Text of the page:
Out in the flat prairies, marshes, and agricultural fields surrounding Pelican Lake, there are few structures from which a hunting bird can search for its prey. Power lines and poles are the most convenient perches, and narrow dirt roads lined with short, mowed grass make excellent hunting grounds.
Within a 1/2 mile stretch of one such dirt road, I saw a male Harrier (marsh hawk) making its huge sweeping forays across the fields, a huge (female?) Red-tailed Hawk perched atop a power pole, and an American Kestrel, and a Loggerhead (I think) Shrike perched on power lines. Of course, I scared all of them off with my exuberance in jumping out of the car to take some photos, but I spied a couple of them again on a return trip to the same dirt road when I returned a couple of hours later.
Loggerhead and Northern Shrikes are very similar in appearance, but Northern Shrikes spend the winter in MN and then migrate north to northern Canada and Alaska to breed. Loggerhead Shrikes spend the winter down south, and migrate to the northern U.S. and southern Canada to breed. Unfortunately for birders, the two species overlap during their migration through Minnesota in April, making it difficult to determine which species you’ve seen.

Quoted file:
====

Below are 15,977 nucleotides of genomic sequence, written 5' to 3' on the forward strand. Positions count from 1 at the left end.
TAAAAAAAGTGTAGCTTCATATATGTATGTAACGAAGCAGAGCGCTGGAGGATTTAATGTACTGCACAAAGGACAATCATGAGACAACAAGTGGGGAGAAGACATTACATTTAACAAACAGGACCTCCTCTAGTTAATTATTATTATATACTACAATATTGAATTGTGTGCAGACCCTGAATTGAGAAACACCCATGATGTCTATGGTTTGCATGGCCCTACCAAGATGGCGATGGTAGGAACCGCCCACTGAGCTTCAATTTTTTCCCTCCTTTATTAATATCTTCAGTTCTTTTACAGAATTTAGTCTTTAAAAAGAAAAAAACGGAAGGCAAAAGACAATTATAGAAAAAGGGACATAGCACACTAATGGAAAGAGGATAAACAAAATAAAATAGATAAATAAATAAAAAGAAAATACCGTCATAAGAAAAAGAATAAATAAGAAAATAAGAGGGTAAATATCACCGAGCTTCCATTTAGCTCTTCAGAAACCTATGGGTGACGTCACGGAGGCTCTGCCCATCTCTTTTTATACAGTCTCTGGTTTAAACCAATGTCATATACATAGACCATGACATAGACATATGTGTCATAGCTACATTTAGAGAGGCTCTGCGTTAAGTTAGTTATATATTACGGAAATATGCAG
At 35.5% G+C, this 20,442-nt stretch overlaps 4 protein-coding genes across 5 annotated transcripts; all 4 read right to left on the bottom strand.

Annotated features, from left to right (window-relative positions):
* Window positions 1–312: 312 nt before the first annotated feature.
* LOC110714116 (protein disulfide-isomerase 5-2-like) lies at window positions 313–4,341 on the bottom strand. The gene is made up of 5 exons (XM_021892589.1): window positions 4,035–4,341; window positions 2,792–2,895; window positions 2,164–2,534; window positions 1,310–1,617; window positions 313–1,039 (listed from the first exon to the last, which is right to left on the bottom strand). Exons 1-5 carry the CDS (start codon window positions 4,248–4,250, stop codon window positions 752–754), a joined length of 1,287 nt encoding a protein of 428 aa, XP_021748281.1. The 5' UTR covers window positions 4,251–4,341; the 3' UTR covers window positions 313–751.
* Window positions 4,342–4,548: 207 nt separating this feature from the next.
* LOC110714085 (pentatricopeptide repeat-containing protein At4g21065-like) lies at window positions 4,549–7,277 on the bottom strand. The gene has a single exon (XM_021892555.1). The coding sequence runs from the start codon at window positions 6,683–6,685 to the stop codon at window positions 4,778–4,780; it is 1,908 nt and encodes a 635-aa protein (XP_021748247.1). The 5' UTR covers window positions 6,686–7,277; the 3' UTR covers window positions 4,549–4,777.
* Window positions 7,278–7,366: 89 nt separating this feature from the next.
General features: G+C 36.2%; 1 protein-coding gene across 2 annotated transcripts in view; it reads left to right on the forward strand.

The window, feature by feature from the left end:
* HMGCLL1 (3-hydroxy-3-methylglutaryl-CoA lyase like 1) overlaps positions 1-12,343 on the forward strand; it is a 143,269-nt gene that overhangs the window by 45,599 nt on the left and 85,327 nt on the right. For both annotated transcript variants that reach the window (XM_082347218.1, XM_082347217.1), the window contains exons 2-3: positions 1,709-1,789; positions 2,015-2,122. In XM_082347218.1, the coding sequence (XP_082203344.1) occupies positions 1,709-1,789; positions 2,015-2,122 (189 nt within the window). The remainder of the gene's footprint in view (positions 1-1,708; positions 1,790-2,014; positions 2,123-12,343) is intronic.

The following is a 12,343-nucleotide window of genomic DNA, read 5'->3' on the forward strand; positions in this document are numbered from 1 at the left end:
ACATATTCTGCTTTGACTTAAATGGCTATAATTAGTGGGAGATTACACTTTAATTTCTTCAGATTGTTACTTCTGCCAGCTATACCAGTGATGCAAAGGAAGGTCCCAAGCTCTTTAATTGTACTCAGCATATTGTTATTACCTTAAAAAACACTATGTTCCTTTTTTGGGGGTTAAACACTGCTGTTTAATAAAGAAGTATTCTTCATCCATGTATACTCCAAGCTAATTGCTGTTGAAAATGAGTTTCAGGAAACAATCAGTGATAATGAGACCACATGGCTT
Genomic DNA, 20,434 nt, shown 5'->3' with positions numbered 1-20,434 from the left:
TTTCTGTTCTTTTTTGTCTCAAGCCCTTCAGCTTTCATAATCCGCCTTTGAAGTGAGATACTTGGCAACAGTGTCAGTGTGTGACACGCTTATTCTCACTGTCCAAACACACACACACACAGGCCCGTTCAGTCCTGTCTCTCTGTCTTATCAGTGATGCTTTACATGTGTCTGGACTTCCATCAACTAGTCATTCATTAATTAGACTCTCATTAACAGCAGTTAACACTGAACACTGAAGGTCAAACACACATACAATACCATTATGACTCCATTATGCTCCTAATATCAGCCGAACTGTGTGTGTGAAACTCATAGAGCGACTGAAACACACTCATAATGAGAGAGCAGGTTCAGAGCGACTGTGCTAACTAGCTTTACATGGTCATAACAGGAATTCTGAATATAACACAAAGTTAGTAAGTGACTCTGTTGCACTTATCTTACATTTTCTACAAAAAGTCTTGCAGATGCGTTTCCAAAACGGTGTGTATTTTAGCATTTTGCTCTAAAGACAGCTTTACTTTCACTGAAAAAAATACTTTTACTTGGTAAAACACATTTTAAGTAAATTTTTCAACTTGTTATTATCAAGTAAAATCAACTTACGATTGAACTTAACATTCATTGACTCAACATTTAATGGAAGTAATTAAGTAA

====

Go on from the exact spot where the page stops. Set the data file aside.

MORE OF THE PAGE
Both Kestrels and Shrikes are sit-and-wait predators, preferring to hunt from a high perch, looking down on their insect, amphibian, reptilian, or even small mammal prey. Birds of prey, like the kestrel, are known for their keen eyesight, which results from the high density packing of light sensitive rods and cones in their retinas. Kestrels, for example, are said to be able to see a 2 mm insect from the top of a 18 m (~50 foot) tree! I don’t know if anyone has measured eyesight in Shrikes, but they probably have excellent vision as well. An additional difference in predatory birds is the forward placement of their eyes, enabling binocular vision that gives them depth perception. Although Shrikes are technically songbirds and not raptors, they also appear to have more forward placement of the eyes to promote binocularity.
Hawk-eyed sounds better than Shrike-eyed, doesn’t it?